Reduces need for cholesterol – 59.
Improves the heart – 59.
Does not irritate artery walls.
Reduces need for stored anti-oxidants.
Helps prevent cancer.
GOOD FATS - NATURAL CHOLESTEROL
Following are some of the benefits of natural cholesterol:
Makes hormones that reduce stress.
Makes hormones that protect from heart disease and cancer.
Makes sex hormones for fertility and emotional balance.
Makes vitamin D for bones, nervous system, growth, mineral metabolism, muscle tone, insulin, reproduction, immune system, bile salts for digestion of fat.
Is an anti-oxidant to protect tissues from damage to prevent heart disease and cancer.
Is a repair substance for arteries - 60.
Increases serotonin in brain to make good feelings.
Reduces aggression, violence, depression, suicidal tendencies.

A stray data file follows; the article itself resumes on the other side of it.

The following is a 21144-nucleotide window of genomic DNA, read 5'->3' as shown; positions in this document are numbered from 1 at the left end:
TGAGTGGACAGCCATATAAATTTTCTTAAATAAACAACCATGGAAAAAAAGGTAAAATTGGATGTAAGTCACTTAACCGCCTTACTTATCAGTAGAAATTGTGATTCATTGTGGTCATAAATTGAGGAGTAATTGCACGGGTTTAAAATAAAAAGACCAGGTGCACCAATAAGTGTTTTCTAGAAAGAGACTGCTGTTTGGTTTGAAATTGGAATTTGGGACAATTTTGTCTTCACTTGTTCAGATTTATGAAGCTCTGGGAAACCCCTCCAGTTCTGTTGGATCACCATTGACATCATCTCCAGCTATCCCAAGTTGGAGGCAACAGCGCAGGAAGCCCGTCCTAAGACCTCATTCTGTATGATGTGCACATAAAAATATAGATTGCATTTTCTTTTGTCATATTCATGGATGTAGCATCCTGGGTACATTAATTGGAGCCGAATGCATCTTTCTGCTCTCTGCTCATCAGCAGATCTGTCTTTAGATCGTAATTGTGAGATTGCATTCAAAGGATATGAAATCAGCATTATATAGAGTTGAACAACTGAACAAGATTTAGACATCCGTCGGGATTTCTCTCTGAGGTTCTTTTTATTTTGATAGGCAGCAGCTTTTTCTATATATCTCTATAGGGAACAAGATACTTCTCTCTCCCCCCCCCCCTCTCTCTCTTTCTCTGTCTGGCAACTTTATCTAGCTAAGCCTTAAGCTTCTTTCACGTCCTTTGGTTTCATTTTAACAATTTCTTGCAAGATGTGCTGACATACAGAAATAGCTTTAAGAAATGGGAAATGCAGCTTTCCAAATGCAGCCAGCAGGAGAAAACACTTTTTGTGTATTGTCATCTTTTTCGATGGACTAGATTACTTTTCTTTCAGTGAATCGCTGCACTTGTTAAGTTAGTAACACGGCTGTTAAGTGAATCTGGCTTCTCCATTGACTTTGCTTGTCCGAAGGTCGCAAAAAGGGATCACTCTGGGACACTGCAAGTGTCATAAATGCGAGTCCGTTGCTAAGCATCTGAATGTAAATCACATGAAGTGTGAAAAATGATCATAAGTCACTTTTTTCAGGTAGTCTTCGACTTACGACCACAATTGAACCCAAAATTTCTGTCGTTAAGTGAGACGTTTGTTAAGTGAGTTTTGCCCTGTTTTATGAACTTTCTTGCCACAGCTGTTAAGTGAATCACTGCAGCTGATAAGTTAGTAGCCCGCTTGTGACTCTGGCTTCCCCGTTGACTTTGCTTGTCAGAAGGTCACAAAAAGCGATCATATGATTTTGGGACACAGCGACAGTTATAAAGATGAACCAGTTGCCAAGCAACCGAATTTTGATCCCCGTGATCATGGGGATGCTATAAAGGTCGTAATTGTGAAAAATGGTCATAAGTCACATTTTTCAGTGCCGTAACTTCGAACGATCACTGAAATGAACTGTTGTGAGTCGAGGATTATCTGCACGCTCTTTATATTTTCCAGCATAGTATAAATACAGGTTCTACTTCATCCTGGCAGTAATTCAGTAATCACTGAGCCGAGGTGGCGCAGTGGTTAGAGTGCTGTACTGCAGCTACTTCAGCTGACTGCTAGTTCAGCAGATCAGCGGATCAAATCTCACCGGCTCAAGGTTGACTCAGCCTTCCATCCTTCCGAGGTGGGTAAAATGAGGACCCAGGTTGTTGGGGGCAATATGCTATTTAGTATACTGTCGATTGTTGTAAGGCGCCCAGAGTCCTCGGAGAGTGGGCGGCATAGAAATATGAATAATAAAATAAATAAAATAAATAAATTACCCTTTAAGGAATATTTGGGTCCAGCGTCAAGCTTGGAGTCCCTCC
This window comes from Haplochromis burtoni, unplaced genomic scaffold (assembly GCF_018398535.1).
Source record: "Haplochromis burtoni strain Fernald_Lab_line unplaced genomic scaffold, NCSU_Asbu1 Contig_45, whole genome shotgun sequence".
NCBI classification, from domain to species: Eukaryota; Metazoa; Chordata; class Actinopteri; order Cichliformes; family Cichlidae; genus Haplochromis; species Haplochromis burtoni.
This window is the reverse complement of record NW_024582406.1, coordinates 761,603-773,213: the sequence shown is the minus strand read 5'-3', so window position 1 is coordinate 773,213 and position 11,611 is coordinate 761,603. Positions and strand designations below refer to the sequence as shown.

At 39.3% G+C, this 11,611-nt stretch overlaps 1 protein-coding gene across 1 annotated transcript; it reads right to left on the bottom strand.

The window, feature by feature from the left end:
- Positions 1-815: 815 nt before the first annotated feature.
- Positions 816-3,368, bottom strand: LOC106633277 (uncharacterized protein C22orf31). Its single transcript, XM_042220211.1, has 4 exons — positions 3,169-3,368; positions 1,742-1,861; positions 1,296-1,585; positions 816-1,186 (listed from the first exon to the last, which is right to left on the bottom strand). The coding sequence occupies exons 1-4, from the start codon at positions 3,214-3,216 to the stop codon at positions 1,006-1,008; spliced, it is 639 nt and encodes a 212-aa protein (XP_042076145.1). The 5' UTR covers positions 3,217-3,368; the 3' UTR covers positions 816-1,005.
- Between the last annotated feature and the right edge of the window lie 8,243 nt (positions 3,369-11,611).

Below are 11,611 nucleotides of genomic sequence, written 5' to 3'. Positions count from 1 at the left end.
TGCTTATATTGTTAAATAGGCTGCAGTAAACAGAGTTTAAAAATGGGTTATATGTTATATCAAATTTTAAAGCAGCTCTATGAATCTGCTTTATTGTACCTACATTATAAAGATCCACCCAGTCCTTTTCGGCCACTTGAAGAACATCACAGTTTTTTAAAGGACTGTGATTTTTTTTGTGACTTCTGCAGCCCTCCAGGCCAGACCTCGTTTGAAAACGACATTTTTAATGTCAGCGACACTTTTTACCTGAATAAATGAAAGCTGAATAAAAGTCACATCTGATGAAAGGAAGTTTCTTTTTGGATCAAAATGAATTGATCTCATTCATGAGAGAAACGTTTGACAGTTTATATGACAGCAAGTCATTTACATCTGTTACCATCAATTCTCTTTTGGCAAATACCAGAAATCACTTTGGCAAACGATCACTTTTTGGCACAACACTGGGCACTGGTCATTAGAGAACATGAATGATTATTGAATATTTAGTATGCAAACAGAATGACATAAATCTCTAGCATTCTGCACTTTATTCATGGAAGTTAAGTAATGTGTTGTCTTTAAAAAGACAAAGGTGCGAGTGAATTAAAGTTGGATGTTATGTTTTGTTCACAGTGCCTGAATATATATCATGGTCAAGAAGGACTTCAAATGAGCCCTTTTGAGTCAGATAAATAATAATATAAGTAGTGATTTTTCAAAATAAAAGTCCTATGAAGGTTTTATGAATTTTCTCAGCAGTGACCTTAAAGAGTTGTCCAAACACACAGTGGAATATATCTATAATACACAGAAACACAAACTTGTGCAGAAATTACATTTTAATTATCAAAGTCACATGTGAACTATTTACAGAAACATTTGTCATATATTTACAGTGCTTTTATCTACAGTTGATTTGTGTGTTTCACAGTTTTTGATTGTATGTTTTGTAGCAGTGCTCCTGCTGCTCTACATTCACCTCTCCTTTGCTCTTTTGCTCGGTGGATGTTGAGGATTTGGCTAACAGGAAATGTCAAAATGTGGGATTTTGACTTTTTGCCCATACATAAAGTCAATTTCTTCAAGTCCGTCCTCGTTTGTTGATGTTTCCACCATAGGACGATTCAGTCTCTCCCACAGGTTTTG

Cholesterol in breast milk greatly improves infants' brain development – 61.
Repairs intestinal walls.
Vegetarians tend to get leaky gut syndrome and other problems without cholesterol from animal products.
Shortage of fat and cholesterol in the diet produces nocturnal habits, fantasies, fetishes, bingeing, splurging, etc – 62.
- 44. B B Teter, et al, "Milk Fat Depression in C57B1/6J Mice Consuming Partially Hydrogenated Fat," Journal of Nutrition, 1990, 120:818-824; Barnard, et al, "Dietary Trans Fatty Acids Modulate Erythrocyte Membrane Fatty Acid Composition and Insulin Binding in Monkeys," Journal of Nutritional Biochemistry, 1990, 1:190-195
- 45. T Hanis, et al, "Effects of Dietary Trans Fatty Acids on Reproductive Perforamnce of Wistar Rats," British Journal of Nutrition, 1989, 61:519-529
- 46. B Koletzko and J Muller, "Cis- and Trans-Isomeric Fatty Acids in Polasma Lipids of Newborn Infants and Their Mothers," Biology of the Neonate, 1990, 57:172-178
- 47. D Horrobin, "The Regulation of Prostaglandin Biosynthesis by Manipultion of Essential Fatty Acid Metabolism," Reviews in Pure and Applied Pharmacological Sciences, 1983, 4:339-383
- 48. G V Mann, "Metabolic Consequences of Dietary Trans Fatty Acids," The Lancet, 1994, 343:1268-1271
- 49. L Kohlmeier, et al, "Stores of Trans Fatty Acids and Breast Cancer Risk, "Am J Clin Nutr, 1995, 61:896;A25